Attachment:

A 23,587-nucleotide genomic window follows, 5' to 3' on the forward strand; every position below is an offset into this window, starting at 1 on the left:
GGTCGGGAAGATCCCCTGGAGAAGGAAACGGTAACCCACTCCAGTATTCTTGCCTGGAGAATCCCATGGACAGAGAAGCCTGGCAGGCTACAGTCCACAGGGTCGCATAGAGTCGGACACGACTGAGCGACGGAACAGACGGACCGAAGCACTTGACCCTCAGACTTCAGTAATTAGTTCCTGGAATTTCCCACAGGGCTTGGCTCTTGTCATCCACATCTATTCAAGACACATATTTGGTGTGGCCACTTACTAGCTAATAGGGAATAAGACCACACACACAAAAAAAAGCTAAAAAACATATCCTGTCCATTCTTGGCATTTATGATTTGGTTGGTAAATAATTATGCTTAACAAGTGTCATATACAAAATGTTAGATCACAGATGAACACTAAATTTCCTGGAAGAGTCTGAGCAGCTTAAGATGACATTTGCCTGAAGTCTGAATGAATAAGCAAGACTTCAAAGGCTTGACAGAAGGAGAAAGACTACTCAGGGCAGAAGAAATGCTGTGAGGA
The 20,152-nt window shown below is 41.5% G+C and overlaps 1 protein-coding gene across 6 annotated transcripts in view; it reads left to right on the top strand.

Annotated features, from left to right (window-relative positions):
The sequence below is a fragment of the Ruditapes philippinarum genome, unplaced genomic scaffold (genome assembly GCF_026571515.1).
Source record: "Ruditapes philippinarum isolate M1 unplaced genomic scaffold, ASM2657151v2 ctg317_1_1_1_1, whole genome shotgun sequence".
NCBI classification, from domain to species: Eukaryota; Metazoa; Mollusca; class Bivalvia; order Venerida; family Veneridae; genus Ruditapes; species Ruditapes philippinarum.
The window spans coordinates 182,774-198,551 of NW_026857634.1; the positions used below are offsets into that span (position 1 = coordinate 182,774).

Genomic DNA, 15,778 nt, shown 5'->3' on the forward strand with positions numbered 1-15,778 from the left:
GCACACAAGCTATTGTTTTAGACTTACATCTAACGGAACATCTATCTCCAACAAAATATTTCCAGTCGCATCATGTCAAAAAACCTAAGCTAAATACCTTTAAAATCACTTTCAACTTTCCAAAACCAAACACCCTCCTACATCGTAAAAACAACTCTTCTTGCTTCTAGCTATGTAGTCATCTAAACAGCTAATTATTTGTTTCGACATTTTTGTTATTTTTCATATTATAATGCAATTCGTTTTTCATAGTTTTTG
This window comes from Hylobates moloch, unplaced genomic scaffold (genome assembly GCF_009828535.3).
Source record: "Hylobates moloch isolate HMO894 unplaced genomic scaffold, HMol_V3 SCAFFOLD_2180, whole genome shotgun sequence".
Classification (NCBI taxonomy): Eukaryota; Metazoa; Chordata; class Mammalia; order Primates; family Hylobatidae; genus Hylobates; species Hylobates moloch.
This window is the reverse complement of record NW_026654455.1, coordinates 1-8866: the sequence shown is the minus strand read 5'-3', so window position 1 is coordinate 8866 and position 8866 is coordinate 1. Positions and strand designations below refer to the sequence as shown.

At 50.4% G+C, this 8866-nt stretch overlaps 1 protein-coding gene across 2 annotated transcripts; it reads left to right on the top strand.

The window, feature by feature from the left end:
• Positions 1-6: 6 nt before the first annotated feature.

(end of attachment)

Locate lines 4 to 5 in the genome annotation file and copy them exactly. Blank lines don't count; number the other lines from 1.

Annotated features, from left to right (window-relative positions):
The sequence below is a fragment of the Ruditapes philippinarum genome, unplaced genomic scaffold (genome assembly GCF_026571515.1).